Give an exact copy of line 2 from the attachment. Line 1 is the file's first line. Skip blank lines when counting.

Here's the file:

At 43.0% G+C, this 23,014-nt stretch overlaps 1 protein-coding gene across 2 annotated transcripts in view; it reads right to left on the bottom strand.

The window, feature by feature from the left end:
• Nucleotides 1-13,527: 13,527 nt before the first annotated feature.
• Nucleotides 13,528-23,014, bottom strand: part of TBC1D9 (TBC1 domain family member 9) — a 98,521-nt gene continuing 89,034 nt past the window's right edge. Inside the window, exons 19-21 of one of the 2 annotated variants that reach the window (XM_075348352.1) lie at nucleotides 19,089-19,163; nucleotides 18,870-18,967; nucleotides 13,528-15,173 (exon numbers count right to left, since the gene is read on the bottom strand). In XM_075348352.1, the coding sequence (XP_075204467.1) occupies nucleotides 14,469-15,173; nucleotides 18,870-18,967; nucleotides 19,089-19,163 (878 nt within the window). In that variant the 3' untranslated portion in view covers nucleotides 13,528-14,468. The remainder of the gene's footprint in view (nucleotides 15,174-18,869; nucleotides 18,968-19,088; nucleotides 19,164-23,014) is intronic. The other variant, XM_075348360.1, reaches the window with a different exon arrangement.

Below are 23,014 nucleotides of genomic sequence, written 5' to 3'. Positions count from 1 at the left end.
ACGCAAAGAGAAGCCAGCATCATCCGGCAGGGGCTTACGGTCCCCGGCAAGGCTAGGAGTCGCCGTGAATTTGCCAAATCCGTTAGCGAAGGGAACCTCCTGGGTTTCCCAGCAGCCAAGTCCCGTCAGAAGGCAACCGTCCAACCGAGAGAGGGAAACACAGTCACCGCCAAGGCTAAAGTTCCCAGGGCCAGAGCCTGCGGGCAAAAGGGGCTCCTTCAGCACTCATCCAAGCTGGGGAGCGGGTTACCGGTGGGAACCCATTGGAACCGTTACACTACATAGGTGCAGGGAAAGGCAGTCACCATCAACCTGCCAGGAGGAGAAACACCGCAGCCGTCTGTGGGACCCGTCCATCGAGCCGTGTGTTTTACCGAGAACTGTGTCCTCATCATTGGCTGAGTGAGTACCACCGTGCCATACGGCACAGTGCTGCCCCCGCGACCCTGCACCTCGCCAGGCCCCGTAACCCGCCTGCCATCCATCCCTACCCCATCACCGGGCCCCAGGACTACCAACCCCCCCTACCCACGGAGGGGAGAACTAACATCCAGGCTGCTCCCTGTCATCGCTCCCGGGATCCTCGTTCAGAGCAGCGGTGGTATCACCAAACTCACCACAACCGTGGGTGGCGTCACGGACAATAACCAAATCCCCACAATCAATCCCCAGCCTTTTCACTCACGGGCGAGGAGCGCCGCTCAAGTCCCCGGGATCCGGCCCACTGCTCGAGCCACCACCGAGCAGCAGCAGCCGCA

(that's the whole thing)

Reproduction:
The window, feature by feature from the left end: